Obscenely talented Thoraiya Dyer bounded labrador-like into the scene a few years ago with a large vat of pre-written stories which she rations out at a sensible rate just frequently enough to make sure she is nominated for most major awards, but never so quickly that we’d get suspicious. For the curious among you, Thoraiya is pronounced to rhyme with “Papaya”, while “Dyer” is pronounced to rhyme with “Sasquatch”.
- It’s been a year or so since your first collection came out; Asymetry (Twelfth Planet). What did you learn from the experience; was it what you expected? Looking back, how do you feel about the book now?
Firstly, I expected to be the first one to spell it wrong in public, but now you’ve gone and done it 😉
I hope that I learned patience. I hope I learned not to be a prat? My expectations of Asymmetry, well, I expected an amazing product, and from Amanda Rainey’s outstanding cover to Alisa Krasnostein’s high story-selection standards to Nancy Kress’ extremely generous introduction, the book fulfilled that expectation.
I’m proud of the collection, looking back on it a year later, but I also understand better that there is so much happening behind the scenes at even the smallest small press, it’s not helpful to always assume the worst. Maybe a publishing delay is because your work is secretly vomit-worthy and you’re being scratched, but maybe it’s just because a much busier and more heavily scheduled writer is slated to appear before you and they haven’t finished yet?
- To me, you’ve always appeared quite unpredictable in your choices as a writer, both in terms of the genres and topics you tackle and also the markets you appear in. Is that something you aim for or just something that happened? Do you feel as though you’re conscious of trends and the greater field, or do you tend to see yourself as independent of things like that?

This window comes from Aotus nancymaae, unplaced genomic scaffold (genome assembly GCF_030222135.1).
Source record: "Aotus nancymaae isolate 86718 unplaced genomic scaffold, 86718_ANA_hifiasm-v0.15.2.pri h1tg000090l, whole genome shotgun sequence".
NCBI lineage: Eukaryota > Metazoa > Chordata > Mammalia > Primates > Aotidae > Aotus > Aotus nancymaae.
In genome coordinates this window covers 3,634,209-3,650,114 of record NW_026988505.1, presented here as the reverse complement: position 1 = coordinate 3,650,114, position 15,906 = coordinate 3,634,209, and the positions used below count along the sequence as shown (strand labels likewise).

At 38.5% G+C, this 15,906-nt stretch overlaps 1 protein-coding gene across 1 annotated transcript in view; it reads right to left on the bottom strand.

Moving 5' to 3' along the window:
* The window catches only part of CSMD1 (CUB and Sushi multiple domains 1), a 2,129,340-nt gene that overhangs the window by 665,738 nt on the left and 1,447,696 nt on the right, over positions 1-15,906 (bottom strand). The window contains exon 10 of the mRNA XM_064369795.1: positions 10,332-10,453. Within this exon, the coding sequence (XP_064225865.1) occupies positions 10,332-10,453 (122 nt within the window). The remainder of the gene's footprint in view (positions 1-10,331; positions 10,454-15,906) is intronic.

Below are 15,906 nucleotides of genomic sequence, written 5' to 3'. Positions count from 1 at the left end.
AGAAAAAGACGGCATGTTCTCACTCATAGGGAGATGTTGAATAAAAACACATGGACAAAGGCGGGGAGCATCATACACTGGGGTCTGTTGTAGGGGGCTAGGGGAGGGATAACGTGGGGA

It’s not something I am aiming for, it’s more like, I get to jump all over the place while I’m a short story writer, and the stories that get good feedback maybe indicate where my strengths lie and what I should focus on in longer works. For example, the Aurealis Awards. I’ve been shortlisted three times for fantasy, once for YA and once for science fiction.
That would seem to suggest I should focus on fantasy, right? But I love writing science fiction. LOVE it. And with my novel manuscripts I do tend to write them in this sequence: Science fiction, epic fantasy, urban fantasy. Repeat. Too much of one thing makes me turn to something different. Maybe that’s why you think I’m unpredictable. Here’s a story in the Australian bush, here’s one in Lebanon, now we’re in Nepal. That’s just the style in which I brain-travel. Everything is interesting. Every place is interesting. I have written the best-ever Malagasy historical fiction story. Fingers crossed it gets published. You’d like it, Ben, hahaha!
Having said that, I think I mentioned in the last Snapshot that feeling of waiting. Waiting to find out where I’m going to fit in, to discover what subgenre my debut novel is going to be and then write a few more in the same vein so people don’t get annoyed! I am conscious of trends. See Q5.
- How do you see your own writing as developing or changing over the last five years or so? Are there ideas or types of story that interest you now that didn’t a few years back? What are you working on at the moment? (yeah I kinda snuck several questions in that one but dammit, you’re an interesting person! What else could I do?)
How has my writing developed. Hmm. You know, I think my prose has always been OK, but I still have plenty to learn about putting plots and characters that are both really excellent in the same story.